Posted date vs transaction date

Pending transactions also won’t affect your outstanding credit card balance. The credit card post date can, however, affect the amount of interest you pay, particularly when your card issuer uses your daily balance to calculate your finance charge. You may not owe interest on new purchases if you pay in full before the grace period ends. The issuing bank will normally place funds on hold once a transaction has been approved. This will reduce the available credit balance by the purchase amount for a credit card transaction.

Annual Fee Due Dates

The credit line will still be reduced to reflect that charge until the cardholder pays their balance off. Credit card lenders are required by federal law to tell you 45 days in advance if they plan to raise your interest rate or fees, which they can’t do during the first year. You must receive your credit card bill at least 21 days before the payment due date, too. The balance transfer or other introductory offer rate must stay in effect for at least six months, unless you’re more than 60 days late in paying your bill.

If the transaction is still in the pending phase, you can try to ask the merchant to cancel it. However, you need to act quickly, as the interval between the time a transaction occurs and when it is posted can be brief. After a transaction posts to your account, you can return the merchandise and ask the merchant for a refund. If you never received the product or service, or if it was purpose of corporate bylaws unsatisfactory, you can request a chargeback with your card issuer. Electronic payments often require communication with multiple entities, which can affect a transaction’s post date. Banks have systems in place that help an account holder to manage the balance on their account during the floating time period between when the transaction occurs and when it is posted or settled.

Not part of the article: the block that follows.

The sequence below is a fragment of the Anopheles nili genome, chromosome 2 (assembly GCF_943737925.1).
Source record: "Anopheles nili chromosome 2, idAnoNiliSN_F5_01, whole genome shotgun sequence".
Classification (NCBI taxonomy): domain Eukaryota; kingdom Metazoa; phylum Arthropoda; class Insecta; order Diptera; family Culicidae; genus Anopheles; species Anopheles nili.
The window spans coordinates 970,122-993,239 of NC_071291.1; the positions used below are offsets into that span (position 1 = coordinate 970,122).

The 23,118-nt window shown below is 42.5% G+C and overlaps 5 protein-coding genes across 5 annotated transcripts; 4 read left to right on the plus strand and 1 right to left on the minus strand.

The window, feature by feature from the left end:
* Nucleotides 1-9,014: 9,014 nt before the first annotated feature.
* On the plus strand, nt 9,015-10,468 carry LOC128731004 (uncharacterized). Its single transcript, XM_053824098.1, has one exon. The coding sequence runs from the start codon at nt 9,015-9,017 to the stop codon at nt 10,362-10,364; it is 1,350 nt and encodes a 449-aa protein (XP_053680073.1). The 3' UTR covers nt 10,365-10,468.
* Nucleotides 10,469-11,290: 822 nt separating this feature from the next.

Especially the ending date is important to be able to present the data related to an ‘as of’ date. Your bank is maintaining different states for transactions, and changing the state depending on real-world events and the passage of time. IBM (International Business Machines) is the company known as Big Blue. The name may have come from the deep blue color of the company’s logo or the blue tint of its early computer displays. Big Blue became a moniker for IBM in the popular and financial press in the early 1980s. However, it is widely considered to relate to the blue color of the machines’ casings.

Banks have procedures in place to assist account holders in managing their account balances between the time when a transaction occurs and when it is posted or settled. If you have concerns about a purchase—for example, you were charged the wrong amount—you have a small window of time to have the business void the transaction and correct it. Otherwise, you’ll have to wait until it’s posted to your account to dispute it with your credit card issuer.

Your credit card issuer receives some information about the purchase right away but may still have to wait for the merchant to submit your order for payment. In the meantime, you may see a pending charge on your credit card account right away. Once the transaction is sent to the credit card issuer for payment to the merchant, the transaction posts to your account.

For example, some balance transfer credit cards waive balance transfer fees for the first 60 days after account opening. At 60 days, you’ll have to pay a balance transfer fee if you choose to transfer a balance. You might also get an introductory offer for 0% APR for any length of time, say 15 months. Once those 15 months are up, your credit card balance will begin accruing interest at the regular variable rate. Credit card payments may be posted the same or next day, depending on the timing of your payment and your card issuer’s policies.